A recent report by the Anti-Defamation League shows that this year, hate crimes rose to the highest level in 12 years. The number reflects the rising number of assaults on Black and Asian Americans and coupled with the rise to power of the Taliban in Afghanistan, has US officials and law enforcement worried. That is in addition to the recent Pew study of American Jews’ finding that over half of those surveyed experienced antisemitic slurs, comments, or threats. And as high-level agency officials, lawmakers, and domestic terrorism experts grapple with next steps, those on the ground are left trying to figure out a way to both deal with the threats and to build bridges of understanding. In Nashville, a unique partnership is hoping to do the latter. The Jewish-Christian Studies Initiative is a partnership between The Temple and Belmont University’s Rev. Charlie Curb Center for Faith Leadership and seeks to engage college students in experiential learning about the power of interfaith understanding. The initiative is being led by Rabbi Mark Schiftan of The Temple, and Dr. Jon Roebuck of the Curb Center, and includes lectures and Bible study, and culminates in a two-week trip to Washington, DC to visit the United States Holocaust Memorial Museum and the National Museum of African American History and Culture. The overall goal, says Rabbi Schiftan, is to explore common experiences. “We want to figure out the lessons that derive from hate and hateful acts and how we can develop tolerance, acceptance and make restitution.” Dr. Roebuck says the formative college years are an opportunity to reach young people. “How wonderful for students in their 20s to have exposure to these experiences and ideas and have time to make some positive change in the world.”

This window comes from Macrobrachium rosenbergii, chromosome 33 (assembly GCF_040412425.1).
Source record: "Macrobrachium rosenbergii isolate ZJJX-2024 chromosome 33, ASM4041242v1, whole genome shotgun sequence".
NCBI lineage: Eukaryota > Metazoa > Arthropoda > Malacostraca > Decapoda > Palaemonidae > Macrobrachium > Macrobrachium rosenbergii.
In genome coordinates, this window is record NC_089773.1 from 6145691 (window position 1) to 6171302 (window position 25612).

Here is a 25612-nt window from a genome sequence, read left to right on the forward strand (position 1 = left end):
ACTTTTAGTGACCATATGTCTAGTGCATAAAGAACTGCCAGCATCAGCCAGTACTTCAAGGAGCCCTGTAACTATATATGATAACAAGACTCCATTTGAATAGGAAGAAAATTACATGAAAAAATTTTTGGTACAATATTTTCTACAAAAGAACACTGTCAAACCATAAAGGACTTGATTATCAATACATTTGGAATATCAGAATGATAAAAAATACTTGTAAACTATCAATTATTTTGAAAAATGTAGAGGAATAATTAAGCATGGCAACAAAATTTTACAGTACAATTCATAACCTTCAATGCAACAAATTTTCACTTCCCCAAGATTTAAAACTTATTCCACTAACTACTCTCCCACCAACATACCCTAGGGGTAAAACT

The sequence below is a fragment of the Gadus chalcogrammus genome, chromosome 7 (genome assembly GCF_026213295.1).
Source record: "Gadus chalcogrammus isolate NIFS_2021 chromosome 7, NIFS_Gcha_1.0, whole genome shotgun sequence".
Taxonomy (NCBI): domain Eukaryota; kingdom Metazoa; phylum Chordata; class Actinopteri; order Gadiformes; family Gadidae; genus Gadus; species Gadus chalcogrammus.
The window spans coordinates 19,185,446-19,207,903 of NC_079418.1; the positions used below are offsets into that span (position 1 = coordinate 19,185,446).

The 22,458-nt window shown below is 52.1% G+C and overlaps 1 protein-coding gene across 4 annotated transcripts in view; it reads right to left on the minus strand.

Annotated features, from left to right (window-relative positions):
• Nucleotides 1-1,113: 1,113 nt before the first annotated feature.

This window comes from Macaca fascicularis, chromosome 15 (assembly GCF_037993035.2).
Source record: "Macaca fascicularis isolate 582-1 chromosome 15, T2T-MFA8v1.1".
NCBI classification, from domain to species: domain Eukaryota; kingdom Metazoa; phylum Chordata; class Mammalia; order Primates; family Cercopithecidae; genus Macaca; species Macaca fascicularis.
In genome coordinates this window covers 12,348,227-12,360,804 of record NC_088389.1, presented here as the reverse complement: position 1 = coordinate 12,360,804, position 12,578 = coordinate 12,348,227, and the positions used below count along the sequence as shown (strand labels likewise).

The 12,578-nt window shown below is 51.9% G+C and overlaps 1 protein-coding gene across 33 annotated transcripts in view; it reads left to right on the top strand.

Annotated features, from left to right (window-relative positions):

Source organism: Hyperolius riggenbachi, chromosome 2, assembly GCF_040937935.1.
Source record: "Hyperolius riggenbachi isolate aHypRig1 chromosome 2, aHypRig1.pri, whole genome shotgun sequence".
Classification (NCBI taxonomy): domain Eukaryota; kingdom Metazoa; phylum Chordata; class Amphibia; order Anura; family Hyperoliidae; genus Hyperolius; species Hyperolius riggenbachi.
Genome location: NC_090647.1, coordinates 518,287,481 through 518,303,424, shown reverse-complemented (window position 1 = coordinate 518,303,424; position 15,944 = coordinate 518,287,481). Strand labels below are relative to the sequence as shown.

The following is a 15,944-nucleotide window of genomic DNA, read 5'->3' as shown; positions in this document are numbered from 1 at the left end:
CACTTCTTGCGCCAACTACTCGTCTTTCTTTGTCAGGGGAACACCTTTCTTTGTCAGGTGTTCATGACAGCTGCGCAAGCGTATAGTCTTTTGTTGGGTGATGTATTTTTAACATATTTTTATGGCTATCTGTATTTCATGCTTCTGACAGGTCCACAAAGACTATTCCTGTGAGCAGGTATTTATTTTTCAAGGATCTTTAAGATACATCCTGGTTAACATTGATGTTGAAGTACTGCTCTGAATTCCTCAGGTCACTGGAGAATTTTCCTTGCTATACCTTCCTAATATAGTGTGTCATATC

During the trip to Washington, DC, students will spend a week at each of the two museums. Dr. Roebuck says the goal is to provide a bigger lens through which to view the world. “It is important to become more aware of the worlds where we all walk, live and think. This trip will help students gain perspective on the African American experience and to have a greater understanding of the Jewish community, as well.” The themes of oppression and marginalization of both groups is the focus of the trip. Michelle Shaw, Faculty Fellow at Belmont University in the Department of Communication Studies, will be leading students through the National Museum of African American History and Culture. She says her focus is on how religion oppressed African Americans in similar ways that religion caused the Holocaust. “What does it mean when language cause action and activates certain behaviors?” she questions, “What caused the Black church to rise up when there were already institutions in place?” She says her goal is not to change minds, but rather to ask the big questions. “As students move forward in life, hopefully they will have information to help them make decisions about life and religion.”
The Jewish-Christian Studies Initiative is being funded by various endowments. Steve Riven is Chair of the overall fundraising campaign and his family endowment is helping to fund some of the study opportunities. He says programs like this one are crucial to strengthening the city of Nashville. “This program will further open up relationships between the Jewish community and the community at large,” he says, “It will also help attract more Jewish students from around the country to come to Nashville and to Belmont University.” He adds that it was the vision of Rabbi Schiftan, along with former Belmont President Bob Fisher and the new President, Greg Jones, that is making this dream a reality. “These leaders are so dynamic and so focused, they can see the long-term benefit this will have on the whole community,” he says. And Dr. Roebuck agrees and says there are even plans in the works to develop a similar program for adults beyond college. “That’s one of the dreams,” he says, “It’s important to think about doing these types of explorations for adults. It’s all part of figuring out how we can all work together and do common good.”
Those interested in learning more should contact Rabbi Mark Schiftan, 615-352-7620.